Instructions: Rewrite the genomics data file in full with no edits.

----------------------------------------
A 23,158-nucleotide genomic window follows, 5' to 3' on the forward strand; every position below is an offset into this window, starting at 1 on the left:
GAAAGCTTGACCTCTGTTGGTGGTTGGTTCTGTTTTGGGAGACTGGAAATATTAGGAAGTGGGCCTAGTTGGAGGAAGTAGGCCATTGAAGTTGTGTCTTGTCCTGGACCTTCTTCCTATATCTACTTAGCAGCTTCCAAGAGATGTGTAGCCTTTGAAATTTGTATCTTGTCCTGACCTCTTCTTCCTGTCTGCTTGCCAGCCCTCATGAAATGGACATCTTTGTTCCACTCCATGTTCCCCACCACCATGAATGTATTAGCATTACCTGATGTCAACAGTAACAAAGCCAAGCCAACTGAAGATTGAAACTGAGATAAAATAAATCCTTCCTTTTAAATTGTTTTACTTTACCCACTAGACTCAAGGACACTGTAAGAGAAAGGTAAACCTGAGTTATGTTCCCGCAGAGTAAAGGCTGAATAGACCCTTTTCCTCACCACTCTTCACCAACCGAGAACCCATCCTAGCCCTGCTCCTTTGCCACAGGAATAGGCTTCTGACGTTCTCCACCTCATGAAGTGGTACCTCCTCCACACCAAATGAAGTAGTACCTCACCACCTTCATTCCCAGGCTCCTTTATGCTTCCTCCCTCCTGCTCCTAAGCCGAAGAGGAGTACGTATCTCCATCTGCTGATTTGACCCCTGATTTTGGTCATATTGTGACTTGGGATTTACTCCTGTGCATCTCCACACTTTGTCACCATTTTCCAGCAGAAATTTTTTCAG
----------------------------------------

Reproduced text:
A 23,158-nucleotide genomic window follows, 5' to 3' on the forward strand; every position below is an offset into this window, starting at 1 on the left:
GAAAGCTTGACCTCTGTTGGTGGTTGGTTCTGTTTTGGGAGACTGGAAATATTAGGAAGTGGGCCTAGTTGGAGGAAGTAGGCCATTGAAGTTGTGTCTTGTCCTGGACCTTCTTCCTATATCTACTTAGCAGCTTCCAAGAGATGTGTAGCCTTTGAAATTTGTATCTTGTCCTGACCTCTTCTTCCTGTCTGCTTGCCAGCCCTCATGAAATGGACATCTTTGTTCCACTCCATGTTCCCCACCACCATGAATGTATTAGCATTACCTGATGTCAACAGTAACAAAGCCAAGCCAACTGAAGATTGAAACTGAGATAAAATAAATCCTTCCTTTTAAATTGTTTTACTTTACCCACTAGACTCAAGGACACTGTAAGAGAAAGGTAAACCTGAGTTATGTTCCCGCAGAGTAAAGGCTGAATAGACCCTTTTCCTCACCACTCTTCACCAACCGAGAACCCATCCTAGCCCTGCTCCTTTGCCACAGGAATAGGCTTCTGACGTTCTCCACCTCATGAAGTGGTACCTCCTCCACACCAAATGAAGTAGTACCTCACCACCTTCATTCCCAGGCTCCTTTATGCTTCCTCCCTCCTGCTCCTAAGCCGAAGAGGAGTACGTATCTCCATCTGCTGATTTGACCCCTGATTTTGGTCATATTGTGACTTGGGATTTACTCCTGTGCATCTCCACACTTTGTCACCATTTTCCAGCAGAAATTTTTTCAG